“Trade is like any other business. Once you lose market share, it’s very difficult to get it back,” Schreurs said. “When you upset a customer, they’re going to remember that, and I was concerned we were going to get hung out to dry.”

Joel Schreurs welcomes a trade team from Asia to his Lincoln County farm.

Worthington farmer Bill Gordon, who served as ASA president from 2019-2020, said Schreurs’ dignity and intelligence didn’t go unnoticed among his colleagues. Despite an increasingly polarized D.C. environment, Schreurs studied the issues and worked with both parties to advance farm policy.

“Joel is one of the most dedicated board members I’ve ever worked with,” Gordon said. “His passion for trade and representing all soybean farmers was something we all admired. I am proud to have worked with Joel all these years.”

Schreurs won’t overstate his policy impact. Advocacy isn’t an individual sport – it’s more basketball than golf – but he played his part.

“You never know your impact because you’re just one voice,” he said. “It’s definitely a team effort.”

Proper preparation

Walking Capitol Hill intimidates many visitors. The hustle and bustle of the nation’s capital is overwhelming – and that’s before entering a room with an influential lawmaker. D.C. is a place where a Minnesota farm boy can feel a long way from home.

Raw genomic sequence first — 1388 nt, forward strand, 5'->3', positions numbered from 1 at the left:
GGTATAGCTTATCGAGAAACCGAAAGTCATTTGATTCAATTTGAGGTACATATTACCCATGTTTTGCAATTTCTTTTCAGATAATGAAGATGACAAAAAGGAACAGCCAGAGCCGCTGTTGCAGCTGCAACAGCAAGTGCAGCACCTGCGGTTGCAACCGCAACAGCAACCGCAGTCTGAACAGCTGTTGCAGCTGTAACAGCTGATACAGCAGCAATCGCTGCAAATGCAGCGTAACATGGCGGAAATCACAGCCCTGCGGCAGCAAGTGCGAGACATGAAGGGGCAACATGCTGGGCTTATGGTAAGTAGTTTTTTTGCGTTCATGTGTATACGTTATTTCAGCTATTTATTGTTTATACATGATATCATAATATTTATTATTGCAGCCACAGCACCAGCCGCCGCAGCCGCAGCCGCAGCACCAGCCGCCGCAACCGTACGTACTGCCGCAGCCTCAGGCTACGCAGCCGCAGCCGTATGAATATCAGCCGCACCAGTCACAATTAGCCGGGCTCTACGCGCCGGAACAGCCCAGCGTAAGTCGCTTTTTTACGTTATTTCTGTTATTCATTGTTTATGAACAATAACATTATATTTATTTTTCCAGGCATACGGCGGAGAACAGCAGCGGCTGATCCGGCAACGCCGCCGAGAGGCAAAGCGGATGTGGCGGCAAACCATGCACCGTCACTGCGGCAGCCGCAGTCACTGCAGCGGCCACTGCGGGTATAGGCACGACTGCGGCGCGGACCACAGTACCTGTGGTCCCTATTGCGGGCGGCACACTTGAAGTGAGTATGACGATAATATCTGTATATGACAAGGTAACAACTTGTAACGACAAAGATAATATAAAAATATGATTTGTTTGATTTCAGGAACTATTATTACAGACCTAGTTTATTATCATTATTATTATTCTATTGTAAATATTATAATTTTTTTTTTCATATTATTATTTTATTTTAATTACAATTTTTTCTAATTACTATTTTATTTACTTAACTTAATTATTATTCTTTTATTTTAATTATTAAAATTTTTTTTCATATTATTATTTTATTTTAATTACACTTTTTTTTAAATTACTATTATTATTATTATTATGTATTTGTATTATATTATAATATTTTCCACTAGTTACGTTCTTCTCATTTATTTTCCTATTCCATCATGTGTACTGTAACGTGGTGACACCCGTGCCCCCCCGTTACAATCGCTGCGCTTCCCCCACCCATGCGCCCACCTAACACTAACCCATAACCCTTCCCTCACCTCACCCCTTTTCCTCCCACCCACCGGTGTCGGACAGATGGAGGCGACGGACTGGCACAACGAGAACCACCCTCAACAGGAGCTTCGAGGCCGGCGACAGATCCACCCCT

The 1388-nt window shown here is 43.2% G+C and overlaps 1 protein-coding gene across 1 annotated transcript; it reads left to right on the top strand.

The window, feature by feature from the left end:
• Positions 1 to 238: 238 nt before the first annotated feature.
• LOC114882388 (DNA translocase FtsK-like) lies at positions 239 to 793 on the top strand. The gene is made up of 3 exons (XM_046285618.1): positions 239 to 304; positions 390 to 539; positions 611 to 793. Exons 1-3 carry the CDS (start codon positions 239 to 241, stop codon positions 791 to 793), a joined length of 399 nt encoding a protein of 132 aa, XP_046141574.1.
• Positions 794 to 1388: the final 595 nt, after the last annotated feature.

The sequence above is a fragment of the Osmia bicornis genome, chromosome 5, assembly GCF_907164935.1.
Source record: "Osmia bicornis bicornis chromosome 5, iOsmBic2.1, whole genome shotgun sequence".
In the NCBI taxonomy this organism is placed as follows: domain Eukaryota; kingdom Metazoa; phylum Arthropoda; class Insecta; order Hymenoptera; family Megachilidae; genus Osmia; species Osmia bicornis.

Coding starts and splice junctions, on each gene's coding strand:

“I was scared,” Schreurs said of his first visit to D.C. “It was unnerving, but once you become more comfortable and have that connection, so they actually know you by your first name, that’s super important.”

Schreurs established bonds with legislators from both sides of the aisles, from Democratic Rep. Angie Craig to GOP House Majority Whip Tom Emmer, along with myriad legislative aides. Since 2021, he’s enjoyed working with his current congressional representative, Congresswoman Michelle Fischbach.

Schreurs talks policy resolutions with George Goblish during a delegate session at Commodity Classic. “The farmers you work alongside, you become very close with them,” he said.

“It’s all about connections,” he said.

Schreurs gained respect and admiration from his colleagues through intense preparation. Like his colleagues, he’d arrive at breakfast the morning of Hill Visits with a firm understanding of ASA’s priorities to deliver to legislators.

“He always knew the policy issues,” said ASA Director George Goblish, a longtime friend and colleague who served as MSGA president during Schreurs term as VP. “When Joel spoke, everyone would listen, and he would talk in a way that people can understand. We’re really going to miss him lobbying.”